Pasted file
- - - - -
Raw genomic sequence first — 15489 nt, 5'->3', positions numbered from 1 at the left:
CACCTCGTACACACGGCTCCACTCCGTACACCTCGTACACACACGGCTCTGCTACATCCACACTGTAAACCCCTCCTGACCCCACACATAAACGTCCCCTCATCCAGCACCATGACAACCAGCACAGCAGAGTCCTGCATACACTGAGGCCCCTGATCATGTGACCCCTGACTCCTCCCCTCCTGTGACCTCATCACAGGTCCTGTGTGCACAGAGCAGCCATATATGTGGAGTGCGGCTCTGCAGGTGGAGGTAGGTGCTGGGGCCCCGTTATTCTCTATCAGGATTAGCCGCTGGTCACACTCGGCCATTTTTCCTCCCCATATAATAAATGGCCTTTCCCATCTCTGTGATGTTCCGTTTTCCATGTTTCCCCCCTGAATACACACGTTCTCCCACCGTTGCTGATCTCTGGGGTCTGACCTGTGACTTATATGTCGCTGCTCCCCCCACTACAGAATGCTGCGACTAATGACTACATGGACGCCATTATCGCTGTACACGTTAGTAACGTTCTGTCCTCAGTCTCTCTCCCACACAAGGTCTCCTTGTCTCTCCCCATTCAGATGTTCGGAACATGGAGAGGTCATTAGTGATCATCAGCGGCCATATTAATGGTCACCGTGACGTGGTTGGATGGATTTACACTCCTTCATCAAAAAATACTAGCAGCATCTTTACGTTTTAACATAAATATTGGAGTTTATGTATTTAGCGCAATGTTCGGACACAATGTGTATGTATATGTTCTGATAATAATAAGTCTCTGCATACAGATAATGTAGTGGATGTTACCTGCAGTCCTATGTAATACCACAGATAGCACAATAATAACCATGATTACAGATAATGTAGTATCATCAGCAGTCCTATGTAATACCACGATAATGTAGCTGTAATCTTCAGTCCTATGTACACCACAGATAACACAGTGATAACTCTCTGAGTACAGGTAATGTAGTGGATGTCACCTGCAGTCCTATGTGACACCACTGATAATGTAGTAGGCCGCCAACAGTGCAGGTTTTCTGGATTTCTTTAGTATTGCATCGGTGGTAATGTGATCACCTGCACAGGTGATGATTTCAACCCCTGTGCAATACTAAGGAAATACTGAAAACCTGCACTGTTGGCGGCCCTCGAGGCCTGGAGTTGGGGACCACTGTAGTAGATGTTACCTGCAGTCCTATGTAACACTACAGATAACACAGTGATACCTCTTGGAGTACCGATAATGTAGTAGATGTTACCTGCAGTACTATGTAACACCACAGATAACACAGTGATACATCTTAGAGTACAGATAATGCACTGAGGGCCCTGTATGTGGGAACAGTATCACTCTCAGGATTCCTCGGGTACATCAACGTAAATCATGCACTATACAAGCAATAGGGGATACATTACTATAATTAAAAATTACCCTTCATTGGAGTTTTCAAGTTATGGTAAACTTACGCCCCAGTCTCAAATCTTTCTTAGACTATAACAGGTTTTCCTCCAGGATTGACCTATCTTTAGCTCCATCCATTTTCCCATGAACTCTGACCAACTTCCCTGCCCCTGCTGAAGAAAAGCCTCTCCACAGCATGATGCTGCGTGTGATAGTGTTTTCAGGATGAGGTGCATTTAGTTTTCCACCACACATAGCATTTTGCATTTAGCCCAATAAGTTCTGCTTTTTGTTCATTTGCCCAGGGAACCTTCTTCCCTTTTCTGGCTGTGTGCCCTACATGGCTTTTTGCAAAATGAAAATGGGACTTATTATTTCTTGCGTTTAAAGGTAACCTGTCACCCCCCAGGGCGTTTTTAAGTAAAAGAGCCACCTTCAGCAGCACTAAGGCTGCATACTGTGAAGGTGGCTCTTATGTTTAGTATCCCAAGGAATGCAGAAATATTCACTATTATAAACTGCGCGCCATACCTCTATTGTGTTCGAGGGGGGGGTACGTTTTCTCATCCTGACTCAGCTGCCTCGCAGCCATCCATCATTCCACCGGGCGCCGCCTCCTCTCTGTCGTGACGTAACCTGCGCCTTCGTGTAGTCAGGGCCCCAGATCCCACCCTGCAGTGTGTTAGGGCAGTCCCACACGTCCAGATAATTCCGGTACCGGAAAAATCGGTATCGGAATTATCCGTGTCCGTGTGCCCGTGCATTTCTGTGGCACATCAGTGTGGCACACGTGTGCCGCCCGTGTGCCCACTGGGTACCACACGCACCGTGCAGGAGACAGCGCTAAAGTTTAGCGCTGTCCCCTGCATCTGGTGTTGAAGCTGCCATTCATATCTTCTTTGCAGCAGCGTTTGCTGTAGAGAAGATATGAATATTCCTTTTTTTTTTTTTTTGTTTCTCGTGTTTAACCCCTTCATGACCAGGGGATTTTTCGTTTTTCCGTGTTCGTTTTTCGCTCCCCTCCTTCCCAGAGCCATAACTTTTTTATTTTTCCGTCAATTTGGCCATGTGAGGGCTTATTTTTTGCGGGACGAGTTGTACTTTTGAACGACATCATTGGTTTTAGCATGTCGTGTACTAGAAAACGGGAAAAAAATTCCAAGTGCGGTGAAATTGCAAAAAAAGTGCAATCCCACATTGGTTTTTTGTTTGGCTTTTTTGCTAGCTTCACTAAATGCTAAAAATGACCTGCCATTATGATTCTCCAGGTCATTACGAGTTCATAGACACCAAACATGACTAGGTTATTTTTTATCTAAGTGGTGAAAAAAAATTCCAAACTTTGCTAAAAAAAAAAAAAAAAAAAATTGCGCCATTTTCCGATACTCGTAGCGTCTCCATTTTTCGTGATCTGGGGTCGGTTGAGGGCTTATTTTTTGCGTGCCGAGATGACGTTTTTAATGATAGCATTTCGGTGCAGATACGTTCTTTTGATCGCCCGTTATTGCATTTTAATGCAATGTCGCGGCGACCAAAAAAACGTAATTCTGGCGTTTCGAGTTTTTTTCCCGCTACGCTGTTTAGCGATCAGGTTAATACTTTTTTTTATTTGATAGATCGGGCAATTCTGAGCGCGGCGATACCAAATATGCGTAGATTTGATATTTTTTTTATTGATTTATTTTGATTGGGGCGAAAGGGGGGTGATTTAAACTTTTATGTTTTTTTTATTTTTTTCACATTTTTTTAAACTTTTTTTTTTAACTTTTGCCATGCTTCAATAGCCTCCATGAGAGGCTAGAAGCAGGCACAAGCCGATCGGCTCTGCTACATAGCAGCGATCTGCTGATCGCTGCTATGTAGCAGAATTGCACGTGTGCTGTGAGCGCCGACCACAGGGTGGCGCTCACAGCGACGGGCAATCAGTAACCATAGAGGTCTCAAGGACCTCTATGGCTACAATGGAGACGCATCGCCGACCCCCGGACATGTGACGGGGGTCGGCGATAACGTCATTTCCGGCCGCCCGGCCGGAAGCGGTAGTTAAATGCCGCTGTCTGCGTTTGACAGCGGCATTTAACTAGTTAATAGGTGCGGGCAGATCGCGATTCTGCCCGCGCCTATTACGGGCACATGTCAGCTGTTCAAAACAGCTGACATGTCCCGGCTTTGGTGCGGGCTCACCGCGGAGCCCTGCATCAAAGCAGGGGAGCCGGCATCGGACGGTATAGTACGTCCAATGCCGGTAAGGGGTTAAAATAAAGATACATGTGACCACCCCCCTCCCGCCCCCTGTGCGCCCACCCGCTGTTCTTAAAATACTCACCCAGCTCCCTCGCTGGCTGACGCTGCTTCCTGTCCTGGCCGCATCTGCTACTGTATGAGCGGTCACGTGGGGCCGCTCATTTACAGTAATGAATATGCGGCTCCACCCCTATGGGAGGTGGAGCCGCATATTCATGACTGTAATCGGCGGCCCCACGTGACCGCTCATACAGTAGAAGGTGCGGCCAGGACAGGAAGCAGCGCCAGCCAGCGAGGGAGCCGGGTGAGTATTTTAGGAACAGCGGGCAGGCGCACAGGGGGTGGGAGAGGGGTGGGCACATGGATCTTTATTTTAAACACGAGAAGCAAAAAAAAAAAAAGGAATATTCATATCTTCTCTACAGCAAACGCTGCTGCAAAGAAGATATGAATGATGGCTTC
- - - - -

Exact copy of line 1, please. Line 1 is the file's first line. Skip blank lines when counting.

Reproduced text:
Raw genomic sequence first — 15489 nt, 5'->3', positions numbered from 1 at the left: